We arrived early and hung out with two local Chinese guys who volunteer there. One was called Simon, the other I forget…I’m terrible with names. Shortly after, the USM student tour guide arrived with a group of kids for the workshop. The site was only a short hike and some steep stairs away.
This proved to be a trip in time, chasing paint back 4000 years (new propositions/arguments in research now state 7000 years) at the largest Neolithic Orang Asli Rock Art Site in Peninsular Malaysia.
I have such huge respect for the indigenous people of Malaysia. Their neolithic paintings are just another reason to take pride in the raw beauty of this country. There was an Orang Asli dude from the Temiar community on the trail with us. I said “Elok Gah!” (Temiar for hi, how are you! – a general welcoming.) He was there to talk about what he thought the paintings indicated, as a modern descendant of those who left their mark on the landscape here.
All the artworks were displayed high on the wall, suggesting that some sort of structure must have been built to reach the chosen placement of their enduring pieces.
Blazing across the stone wall in red, orange and deep purple; the colour of the pigments differ according to which mineral or stone was chosen from the earth. But the colour is also largely dependent on the concentration of the mixture and whether they have been burnt prior to their use.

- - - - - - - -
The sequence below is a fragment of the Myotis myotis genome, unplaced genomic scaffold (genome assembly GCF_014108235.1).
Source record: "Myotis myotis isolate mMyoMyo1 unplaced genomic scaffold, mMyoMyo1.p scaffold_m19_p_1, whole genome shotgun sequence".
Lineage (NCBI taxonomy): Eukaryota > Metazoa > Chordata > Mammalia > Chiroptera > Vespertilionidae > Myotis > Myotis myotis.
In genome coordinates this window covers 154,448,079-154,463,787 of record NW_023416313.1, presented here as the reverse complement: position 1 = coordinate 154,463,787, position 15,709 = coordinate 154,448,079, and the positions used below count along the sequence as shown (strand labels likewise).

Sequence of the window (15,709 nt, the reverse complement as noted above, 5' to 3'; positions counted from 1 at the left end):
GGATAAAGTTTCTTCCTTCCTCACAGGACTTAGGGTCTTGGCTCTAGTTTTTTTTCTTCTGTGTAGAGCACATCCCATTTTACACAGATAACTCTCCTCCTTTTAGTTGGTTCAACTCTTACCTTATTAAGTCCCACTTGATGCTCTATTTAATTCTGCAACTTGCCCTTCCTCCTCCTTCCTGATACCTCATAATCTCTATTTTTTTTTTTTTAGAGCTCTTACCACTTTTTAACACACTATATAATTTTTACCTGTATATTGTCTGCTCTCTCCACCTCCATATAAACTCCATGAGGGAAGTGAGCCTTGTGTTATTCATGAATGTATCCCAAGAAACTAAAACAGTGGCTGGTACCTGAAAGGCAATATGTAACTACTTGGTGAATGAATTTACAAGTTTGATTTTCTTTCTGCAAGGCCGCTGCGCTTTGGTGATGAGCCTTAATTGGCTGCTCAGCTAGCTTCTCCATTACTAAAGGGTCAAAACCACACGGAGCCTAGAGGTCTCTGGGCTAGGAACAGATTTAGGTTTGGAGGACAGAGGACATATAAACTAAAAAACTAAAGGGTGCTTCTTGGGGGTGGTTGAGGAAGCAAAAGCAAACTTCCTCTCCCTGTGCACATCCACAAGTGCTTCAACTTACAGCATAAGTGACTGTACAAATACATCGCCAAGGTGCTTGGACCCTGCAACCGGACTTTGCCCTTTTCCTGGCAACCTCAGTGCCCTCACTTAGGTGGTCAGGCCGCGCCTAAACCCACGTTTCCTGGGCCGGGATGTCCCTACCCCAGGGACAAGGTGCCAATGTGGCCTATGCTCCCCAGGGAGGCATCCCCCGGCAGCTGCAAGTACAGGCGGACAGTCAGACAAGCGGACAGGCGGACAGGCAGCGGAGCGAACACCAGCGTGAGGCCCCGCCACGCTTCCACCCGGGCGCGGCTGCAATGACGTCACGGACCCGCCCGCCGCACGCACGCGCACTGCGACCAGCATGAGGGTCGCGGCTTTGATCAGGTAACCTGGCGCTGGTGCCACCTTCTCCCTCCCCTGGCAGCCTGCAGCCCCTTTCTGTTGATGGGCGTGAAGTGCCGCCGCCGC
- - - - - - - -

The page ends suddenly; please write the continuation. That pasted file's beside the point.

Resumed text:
I wonder how meticulous some of the rituals may have been in regards to the act of painting.
Some snaps of the most intriguing markings and images that appear on the walls include:
- floating soul/aquatic creature; so-called dugong?
- man with a waterfall/aquatic creature/petai leaves?
- man amongst deer – notably executed in X-ray style where a pregnant deer is clearly visible
Most of the painting styles on the wall include the solid silhouette but the stippled style is also sighted, illustrating the boar and various so-called exclamation marks. Some styles are seemingly more popular in different eras.
My favourite was the sunset, actually facing out towards the direction of the setting sun in the Malaysian sky. Bold and vivid in red pigment and depicted like a wavy haze, the neolithic Orang Asli painted a reflection of the sky.
For archaeology buffs out there, you can find more academic information quite readily available online. There is a rather comprehensive paper by Noel Hidalgo Tan and Stephen Chia which is great foundational knowledge on the Gua Tambun research. It discusses the various forms, categorising them panel by panel – some of which are now faded away or difficult to see with the naked eye. The paper not only acts as a detailed account of the site itself but is now an important historical record as the face of the wall is quickly becoming damaged via light and rain, exposed to the elements more since trees in the area have recently been cut away. Due to mining activity, there are large cracks running down the length of the wall and much deterioration to the surface wall has ensued.
Please offer your support, spread the word and don’t forget to admire the work of Malaysia’s ancestors!